The project is taking place in two phases. The vacant structures that remained on the north half of the block were demolished earlier this summer. A new concrete foundation has been poured, and the building is taking shape.
Once Phase I is completed and Kenmare Drug has moved to its new location, the buildings on the south end of the block will be razed and construction on the stores will continue.
“The hope would be that Phase II could be done by this time next year,” said Livingston.
“There will be a total of seven stores,” Jorgenson said. Those stores will be separated by solid walls, and each will have its own front and back entrances, overhead delivery door facing the alley, and bathroom. The entire building will be heated and air-conditioned.
According to Jorgenson, four of the stores will be 35’ x 80’, two will have 40’ foot storefronts, and the drugstore will be sized at 80’ by 80’. “There is some adaptability if there is need for a larger store,” he said as he described how two of the smaller stores could be combined by removing a wall. “The front of the buildings will give the appearance of individual shops.”
All the stores will be built on a single level, with no second story.
A new sidewalk with curbs and parking for handicapped accessibility will be poured the length of the block. “And our intention is to add four streetlights, similar to the decorative lights in the city park,” said Jorgenson.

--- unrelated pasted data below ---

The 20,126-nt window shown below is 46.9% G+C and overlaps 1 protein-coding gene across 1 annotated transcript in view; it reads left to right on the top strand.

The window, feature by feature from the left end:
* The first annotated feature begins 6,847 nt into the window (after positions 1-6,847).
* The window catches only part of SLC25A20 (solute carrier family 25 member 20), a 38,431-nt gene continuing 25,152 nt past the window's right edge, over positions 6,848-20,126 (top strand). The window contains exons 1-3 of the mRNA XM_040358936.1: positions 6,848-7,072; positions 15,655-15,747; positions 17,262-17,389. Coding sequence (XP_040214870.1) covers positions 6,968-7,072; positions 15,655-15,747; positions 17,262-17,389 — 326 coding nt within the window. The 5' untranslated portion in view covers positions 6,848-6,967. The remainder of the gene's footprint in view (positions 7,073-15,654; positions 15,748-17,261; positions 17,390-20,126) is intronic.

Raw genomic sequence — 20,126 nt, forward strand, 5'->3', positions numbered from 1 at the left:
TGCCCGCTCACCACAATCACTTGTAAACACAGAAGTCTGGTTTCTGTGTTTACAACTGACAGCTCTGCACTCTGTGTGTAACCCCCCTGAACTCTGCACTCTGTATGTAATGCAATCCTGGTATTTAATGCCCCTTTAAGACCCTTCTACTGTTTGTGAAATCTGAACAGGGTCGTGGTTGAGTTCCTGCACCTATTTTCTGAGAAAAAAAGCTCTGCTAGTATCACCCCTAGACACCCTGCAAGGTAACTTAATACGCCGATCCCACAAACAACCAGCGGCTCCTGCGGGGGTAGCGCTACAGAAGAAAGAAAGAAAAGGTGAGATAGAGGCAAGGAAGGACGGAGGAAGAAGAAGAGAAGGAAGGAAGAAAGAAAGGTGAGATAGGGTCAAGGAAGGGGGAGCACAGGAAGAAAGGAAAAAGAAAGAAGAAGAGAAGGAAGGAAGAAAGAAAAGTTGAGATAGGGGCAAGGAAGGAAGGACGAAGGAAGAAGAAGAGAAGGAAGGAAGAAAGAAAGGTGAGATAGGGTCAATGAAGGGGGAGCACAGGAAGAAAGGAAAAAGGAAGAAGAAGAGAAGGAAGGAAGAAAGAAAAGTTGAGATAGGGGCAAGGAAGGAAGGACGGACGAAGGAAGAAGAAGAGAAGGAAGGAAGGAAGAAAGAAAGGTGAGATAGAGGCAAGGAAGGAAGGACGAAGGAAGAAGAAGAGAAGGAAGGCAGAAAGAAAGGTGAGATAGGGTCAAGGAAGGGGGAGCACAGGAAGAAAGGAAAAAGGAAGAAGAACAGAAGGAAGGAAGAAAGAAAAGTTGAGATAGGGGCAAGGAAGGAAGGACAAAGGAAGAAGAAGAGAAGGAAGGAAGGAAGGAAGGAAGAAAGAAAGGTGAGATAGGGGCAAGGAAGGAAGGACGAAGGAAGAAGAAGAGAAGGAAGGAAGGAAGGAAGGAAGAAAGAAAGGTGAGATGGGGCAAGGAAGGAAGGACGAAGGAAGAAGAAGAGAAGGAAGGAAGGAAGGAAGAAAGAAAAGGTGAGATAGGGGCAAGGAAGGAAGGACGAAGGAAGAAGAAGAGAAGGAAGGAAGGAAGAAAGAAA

He and Livingston believe such a building will attract businesses to Kenmare. “We’re hopeful we can get some retail stores in here,” Jorgenson said, “and we do have somebody who’s interested in establishing a family restaurant.”
He continued, “We are interested in businesses that will hopefully bring more people into town, and we’d like to see something that would employ multiple families.”
The Kenmare city council approved a building permit for Phase I of the project, valued at $1.36 million, during their June meeting. The completed building will be 24,000 square feet, with the total project cost estimated to be $2.4 million.
Jorgenson is happy to contribute to the future of downtown Kenmare. “Kenmare has been a very good town to our family and our employees,” he said. “We’re doing something that should make everybody proud of this community and what the downtown area has to offer.”
Panels stacked around downtown lots
are becoming new walls
Reishus and his crew started putting up the Phase I walls, which consist of structural insulated panels (SIPs), last week.
“They’re easy to erect,” he said as he and two assistants installed panels Thursday afternoon. The SIPs consist of two sheets of oriented strand board that sandwich an insulating foam core. The resulting unit is reported to have a higher tensile strength than traditionally-built walls.
“There’s no air movement through here,” Reishus said. “This is solid foam. The R-value is so much higher, and they say moisture can’t penetrate these.”
He continued, “We have to put in the doors and windows yet, but basically, this is ready for the electrician and sheetrocker.”
The exterior facade of the stores will be overlaid with a stucco coating and accent brickwork or rock work, still to be designed.
Certain aspects of the project have been subcontracted, with Northland Electric, Inc. of Mohall scheduled to handle the electrical work. “Jake Smith [of Kenmare] will do the actual plumbing, installing the toilets and sinks,” said Reishus, “and we’ll have another company doing the heating and air conditioning.”